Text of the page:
News & ToursJune 22, 2015

Why Phil Mickelson's quest to win the career Grand Slam won't get any easier

Phil Mickelson second chance to complete the career Grand Slam got off to a promising start, but the six-time U.S. Open runner-up wound up leaving Chambers Bay with a disappointing T-64. With a back-end finish like that and just five more years before he becomes eligible for the Champions Tour, what's next for the aging star in his pursuit of golf history?

Unfortunately for Phil, it doesn't get any easier.

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For starters, Mickelson will turn 46 on Day 1 at next year's U.S. Open, meaning a win would make him the oldest-ever winner of the tournament. Then there's the golf course.

Related: The winners and losers from Chambers Bay

Oakmont Country Club hasn't treated Mickelson well in the two U.S. Opens he's played there. As a young pro, Mickelson shot 13-over, earning him a tie for 47th place in the 1994 tournament. More recently, the U.S. Open was held at Oakmont again in 2007, where Mickelson had an even tougher time. He hurt his wrist in a practice round that year, leading him to call Oakmont's rough, "dangerous." Then he shot 11 over the first two days and missed the cut.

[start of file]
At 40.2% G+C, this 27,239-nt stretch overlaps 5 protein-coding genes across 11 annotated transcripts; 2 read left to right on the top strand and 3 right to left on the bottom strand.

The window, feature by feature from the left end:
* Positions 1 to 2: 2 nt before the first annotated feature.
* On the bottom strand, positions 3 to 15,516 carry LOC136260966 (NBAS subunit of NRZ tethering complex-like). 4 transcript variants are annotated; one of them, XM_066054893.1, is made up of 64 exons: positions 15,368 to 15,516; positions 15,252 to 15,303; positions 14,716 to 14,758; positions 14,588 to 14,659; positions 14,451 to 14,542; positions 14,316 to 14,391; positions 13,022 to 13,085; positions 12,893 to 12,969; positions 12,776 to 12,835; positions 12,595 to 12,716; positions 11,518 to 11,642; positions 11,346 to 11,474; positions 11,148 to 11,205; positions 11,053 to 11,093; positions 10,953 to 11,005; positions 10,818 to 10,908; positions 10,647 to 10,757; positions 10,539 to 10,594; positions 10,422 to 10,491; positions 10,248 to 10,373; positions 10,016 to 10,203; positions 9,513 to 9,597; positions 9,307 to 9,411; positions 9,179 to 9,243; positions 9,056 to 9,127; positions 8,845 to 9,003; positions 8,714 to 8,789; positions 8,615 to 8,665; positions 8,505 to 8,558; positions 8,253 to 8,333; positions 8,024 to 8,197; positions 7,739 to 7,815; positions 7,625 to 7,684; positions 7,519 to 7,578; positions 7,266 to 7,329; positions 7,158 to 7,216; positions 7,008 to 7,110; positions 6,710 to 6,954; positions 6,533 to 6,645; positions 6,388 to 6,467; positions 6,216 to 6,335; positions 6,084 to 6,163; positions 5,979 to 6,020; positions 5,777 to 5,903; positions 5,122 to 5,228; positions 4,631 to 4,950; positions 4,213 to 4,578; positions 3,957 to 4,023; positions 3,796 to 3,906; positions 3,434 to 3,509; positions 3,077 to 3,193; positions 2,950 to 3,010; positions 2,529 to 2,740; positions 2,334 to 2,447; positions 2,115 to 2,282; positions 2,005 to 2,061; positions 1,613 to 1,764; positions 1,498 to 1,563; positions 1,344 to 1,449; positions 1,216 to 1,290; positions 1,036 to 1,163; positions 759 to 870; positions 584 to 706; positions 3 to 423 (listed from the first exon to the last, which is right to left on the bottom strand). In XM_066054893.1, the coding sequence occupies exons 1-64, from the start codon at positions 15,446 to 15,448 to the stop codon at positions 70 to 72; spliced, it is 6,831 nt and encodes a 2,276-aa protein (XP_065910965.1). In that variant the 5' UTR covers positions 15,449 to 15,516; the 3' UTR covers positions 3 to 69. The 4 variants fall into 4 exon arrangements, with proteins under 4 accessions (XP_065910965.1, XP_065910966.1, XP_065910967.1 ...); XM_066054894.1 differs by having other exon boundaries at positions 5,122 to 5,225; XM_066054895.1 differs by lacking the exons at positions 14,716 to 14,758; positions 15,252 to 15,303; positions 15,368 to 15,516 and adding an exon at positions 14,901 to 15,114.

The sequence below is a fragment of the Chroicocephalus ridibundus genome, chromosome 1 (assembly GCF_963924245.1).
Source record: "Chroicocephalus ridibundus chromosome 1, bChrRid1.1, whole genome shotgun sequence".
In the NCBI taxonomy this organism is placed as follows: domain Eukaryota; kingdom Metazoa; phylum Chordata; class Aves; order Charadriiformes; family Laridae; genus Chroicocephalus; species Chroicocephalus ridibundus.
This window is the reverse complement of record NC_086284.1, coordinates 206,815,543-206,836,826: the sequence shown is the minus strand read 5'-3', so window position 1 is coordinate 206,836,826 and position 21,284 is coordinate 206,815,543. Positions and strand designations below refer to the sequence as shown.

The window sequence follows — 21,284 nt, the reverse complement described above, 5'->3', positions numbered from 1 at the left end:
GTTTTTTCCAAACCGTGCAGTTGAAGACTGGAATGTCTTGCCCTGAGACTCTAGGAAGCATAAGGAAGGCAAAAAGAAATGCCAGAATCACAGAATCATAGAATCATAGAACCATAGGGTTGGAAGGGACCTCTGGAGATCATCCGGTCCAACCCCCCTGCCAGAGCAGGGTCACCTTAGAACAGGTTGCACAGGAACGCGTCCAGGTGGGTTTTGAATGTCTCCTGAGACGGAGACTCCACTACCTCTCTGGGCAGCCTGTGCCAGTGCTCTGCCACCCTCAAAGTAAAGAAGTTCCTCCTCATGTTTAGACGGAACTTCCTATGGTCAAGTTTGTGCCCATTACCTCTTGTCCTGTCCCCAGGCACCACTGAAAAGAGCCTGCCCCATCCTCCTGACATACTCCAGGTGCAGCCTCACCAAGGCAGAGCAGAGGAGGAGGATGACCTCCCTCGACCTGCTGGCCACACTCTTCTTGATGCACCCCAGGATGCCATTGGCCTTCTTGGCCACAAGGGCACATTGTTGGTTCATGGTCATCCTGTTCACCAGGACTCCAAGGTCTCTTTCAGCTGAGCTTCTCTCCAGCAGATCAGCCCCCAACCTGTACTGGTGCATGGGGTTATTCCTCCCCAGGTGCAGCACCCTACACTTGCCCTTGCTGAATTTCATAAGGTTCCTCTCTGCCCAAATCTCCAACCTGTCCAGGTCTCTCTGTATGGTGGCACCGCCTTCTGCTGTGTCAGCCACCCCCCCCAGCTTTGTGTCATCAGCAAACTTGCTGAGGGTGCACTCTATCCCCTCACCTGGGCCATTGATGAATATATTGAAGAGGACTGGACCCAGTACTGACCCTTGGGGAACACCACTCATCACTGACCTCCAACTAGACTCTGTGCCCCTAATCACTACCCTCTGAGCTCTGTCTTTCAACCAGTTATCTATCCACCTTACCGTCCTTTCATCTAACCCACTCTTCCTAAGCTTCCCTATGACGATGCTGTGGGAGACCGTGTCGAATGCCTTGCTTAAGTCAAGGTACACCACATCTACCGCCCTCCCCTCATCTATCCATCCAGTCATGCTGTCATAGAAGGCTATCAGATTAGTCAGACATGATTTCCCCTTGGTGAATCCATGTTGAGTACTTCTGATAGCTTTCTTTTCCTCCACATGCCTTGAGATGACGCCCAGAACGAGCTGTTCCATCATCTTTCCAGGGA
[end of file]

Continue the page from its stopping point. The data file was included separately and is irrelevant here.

If Mickelson can't get the job done there, it's onto Erin Hills, a relatively unknown course, in 2017. Built in 2006, the course has hosted the 2008 U.S. Women's Amateur Public Links and the 2011 U.S. Amateur, but will be a mystery to most pros like Chambers Bay was this year.

With these two daunting U.S. Open venues on the horizon and age becoming a serious factor, Mickelson really has his work cut out for him if he's going to complete the career Grand Slam.

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